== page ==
China’s Tiangong-2 space station recently came closer to Earth from its usual location for a brief period of ten days, raising questions over the future of the orbital laboratory.

Launched in 2016, Tiangong-2 has been serving as a test-bed for technologies that the country wants to integrate into Tianhe, its bigger, 100-ton modular space station set to launch into low-Earth orbit by 2022. The craft weighs around 10 tons and has been employed to delve into advanced life-support, resupply and refueling capabilities perform in microgravity. It even hosted a crew of two for about 30 days, which is China’s longest human spaceflight mission to date.

However, just recently, the space station came down from its usual point of orbit in space, SpaceNews reported. Tiangong-2 normally operates at around 390 km (242 miles) from the surface, but on June 13, it used two burns to fall to an approximate altitude of 295 km (183 miles), according to a report from U.S. Strategic Command’s Joint Force Space Component Command.

As there was no update from the China Manned Space Engineering Office (CMSEO), which manages human spaceflight and related missions for the country, many took to Twitter to start a discussion on the surprise maneuver. However, before anybody could determine the goal behind such a move, the space facility moved back up and returned to its original orbit with another pair of burns. This led many to posit that it could be one of the first moves aimed at decommissioning the space station and deorbiting it safely.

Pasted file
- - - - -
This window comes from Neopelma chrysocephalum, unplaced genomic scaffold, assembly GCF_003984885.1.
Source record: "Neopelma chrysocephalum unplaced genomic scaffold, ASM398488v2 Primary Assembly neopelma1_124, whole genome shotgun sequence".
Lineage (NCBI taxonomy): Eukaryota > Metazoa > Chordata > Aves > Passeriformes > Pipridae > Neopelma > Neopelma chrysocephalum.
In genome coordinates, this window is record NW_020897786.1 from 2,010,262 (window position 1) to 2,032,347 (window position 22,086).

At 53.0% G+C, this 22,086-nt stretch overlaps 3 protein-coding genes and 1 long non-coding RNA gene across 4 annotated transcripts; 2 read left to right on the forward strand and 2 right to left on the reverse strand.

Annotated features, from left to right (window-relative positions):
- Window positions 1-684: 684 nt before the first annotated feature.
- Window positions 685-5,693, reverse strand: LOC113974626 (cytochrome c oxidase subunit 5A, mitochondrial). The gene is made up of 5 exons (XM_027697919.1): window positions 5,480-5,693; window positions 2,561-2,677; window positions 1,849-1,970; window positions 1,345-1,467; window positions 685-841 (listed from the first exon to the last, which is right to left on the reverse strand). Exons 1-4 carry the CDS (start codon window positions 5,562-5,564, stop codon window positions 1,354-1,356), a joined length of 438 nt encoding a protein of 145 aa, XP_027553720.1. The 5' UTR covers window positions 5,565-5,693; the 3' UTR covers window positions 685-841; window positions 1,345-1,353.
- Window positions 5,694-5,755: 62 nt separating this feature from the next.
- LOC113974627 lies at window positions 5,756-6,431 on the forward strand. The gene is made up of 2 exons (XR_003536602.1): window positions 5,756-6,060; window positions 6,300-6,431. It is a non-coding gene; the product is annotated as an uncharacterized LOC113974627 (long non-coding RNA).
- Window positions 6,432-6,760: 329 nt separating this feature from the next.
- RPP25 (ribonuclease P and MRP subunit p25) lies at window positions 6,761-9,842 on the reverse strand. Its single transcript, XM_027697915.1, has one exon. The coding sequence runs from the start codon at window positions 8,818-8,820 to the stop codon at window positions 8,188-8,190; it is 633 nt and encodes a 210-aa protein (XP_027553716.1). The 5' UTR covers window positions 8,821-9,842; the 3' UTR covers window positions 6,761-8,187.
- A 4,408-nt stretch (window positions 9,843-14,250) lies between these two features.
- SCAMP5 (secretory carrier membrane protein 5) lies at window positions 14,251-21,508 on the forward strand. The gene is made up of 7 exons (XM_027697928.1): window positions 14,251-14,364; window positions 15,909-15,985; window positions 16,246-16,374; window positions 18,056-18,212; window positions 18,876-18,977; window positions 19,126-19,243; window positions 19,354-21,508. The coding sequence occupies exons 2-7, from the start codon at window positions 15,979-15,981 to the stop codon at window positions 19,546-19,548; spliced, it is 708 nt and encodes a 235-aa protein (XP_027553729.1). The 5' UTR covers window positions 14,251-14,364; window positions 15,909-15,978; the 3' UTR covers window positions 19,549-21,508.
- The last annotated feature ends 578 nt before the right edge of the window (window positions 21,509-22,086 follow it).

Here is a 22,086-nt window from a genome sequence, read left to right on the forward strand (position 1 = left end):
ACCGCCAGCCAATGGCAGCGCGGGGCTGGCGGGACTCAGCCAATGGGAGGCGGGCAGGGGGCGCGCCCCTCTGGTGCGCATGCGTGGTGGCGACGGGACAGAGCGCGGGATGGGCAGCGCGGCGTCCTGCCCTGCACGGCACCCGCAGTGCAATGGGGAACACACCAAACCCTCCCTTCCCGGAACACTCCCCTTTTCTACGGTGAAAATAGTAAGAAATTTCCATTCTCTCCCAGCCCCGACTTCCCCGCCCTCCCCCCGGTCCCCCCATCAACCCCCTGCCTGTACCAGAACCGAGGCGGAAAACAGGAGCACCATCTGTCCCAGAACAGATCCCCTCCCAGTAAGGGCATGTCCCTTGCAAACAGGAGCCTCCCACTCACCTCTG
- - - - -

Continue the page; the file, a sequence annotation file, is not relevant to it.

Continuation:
"My best fit to the data is that TG-2 reboosted at 0117 and 0202 UTC Jun 22, for a total delta-V of 56 m/s and a propellant usage of about 144 kg," Harvard-Smithsonian astronomer Jonathan McDowell noted on Twitter. "Possibly just testing out the spacelab's engine reliability after 2 years in orbit, as part of end-of-life tests?"

Though there is still no official word on the status of the station, the idea of conducting a series of tests before decommission does make sense, especially considering the case of Tiangong-1 — the less advanced predecessor of this facility which lost contact with ground stations in 2016 and made an uncontrolled, fiery re-entry to splash down in the Pacific, making headlines across the globe.

Moreover, they have also got around 400kg propellant left on the space station, which further supports the idea of conducting safe deorbit tests. For "this specific propulsion system, maybe they'd like additional on orbit test data — esp to qualify the longevity of the system (measure performance after 2 years on orbit)," McDowell added in another tweet. "Maybe planning to use same propulsion design on Tianhe."